Hope rising for Nigeria

In the view of Dr. Timothy Olawale, Director-General, Nigeria Employers Consultative Association (NECA), with the pandemic, it has become clearer that organisations have to be more agile, flexible, dynamic and responsive to change.

“The disruptions created by the pandemic will be with us for quite a long time, thus, forward looking organisations are already adjusting their processes and systems in order not to only reduce the impact of the fast-changing work environment but to also maximise the opportunities inherent in the disruption,” he deadpans.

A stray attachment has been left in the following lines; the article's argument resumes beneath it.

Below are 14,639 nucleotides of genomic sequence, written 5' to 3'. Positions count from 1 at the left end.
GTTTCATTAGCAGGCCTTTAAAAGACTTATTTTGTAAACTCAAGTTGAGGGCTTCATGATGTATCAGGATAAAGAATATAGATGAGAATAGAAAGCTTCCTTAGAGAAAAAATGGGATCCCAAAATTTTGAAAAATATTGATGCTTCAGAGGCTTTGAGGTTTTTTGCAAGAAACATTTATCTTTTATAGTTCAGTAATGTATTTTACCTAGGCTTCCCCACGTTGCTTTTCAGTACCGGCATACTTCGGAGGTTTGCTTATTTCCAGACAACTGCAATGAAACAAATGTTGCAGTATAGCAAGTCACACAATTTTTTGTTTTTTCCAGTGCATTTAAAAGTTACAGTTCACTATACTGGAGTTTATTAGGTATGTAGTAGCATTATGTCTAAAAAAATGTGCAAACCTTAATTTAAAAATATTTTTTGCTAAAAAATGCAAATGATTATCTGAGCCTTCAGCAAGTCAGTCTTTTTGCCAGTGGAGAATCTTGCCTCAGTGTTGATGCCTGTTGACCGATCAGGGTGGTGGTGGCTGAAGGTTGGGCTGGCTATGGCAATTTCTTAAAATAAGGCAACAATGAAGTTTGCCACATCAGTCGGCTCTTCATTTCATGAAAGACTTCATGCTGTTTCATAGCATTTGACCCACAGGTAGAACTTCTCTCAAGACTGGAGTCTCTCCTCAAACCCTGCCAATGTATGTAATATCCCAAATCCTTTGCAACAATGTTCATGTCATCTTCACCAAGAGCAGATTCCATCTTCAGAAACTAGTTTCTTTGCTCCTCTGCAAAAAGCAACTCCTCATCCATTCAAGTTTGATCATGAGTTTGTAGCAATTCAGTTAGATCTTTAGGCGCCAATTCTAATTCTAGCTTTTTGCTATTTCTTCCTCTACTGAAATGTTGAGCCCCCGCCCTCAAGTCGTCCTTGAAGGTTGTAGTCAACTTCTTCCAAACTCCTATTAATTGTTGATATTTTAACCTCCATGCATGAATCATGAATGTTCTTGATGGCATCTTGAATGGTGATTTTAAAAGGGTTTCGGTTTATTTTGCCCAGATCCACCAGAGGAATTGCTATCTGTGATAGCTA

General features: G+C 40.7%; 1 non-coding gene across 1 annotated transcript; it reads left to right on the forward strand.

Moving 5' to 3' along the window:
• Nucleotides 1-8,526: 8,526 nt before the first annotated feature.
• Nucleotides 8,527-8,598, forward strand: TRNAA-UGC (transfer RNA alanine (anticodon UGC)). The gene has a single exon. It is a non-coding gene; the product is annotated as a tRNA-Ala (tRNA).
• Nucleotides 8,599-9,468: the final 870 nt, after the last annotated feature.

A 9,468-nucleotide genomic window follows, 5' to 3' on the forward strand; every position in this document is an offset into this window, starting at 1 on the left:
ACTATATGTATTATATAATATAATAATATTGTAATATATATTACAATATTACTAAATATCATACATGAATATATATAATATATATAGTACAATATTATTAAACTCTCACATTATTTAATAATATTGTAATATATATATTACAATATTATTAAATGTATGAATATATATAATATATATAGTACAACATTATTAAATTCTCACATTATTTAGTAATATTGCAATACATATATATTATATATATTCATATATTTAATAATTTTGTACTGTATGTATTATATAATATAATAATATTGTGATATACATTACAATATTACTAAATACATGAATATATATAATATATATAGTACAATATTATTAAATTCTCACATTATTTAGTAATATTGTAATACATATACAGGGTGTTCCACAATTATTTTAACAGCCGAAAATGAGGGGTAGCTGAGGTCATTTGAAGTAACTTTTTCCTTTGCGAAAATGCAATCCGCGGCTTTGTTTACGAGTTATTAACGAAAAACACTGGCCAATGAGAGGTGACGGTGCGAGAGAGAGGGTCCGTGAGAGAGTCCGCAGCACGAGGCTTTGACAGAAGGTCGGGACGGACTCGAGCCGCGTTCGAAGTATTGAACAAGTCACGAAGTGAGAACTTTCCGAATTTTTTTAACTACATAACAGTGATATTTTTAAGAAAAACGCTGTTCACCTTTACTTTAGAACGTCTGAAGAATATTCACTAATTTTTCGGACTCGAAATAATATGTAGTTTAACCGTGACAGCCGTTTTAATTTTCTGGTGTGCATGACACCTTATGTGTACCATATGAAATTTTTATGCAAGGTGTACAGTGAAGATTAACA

While nothing that no organisation globally can claim to be ready because change is constant and technological innovation will continue, the NECA boss was however quick to add that “Recent events have shown that Nigerian organisations are adjusting to the realities of a changing world of work, post-pandemic. Many have imbibed and instituted various forms of work schedules, invested in technology and automation and changed their processes to enable them function effectively in view of the changing workplace dynamics.”

To remain competitive and sustainable and to participate in the emerging global market, post-pandemic, all organisation would have to adjust and keep pace with these fast-paced changes – and Nigerian businesses are not taking the back seat, he stressed.

Expectations from employers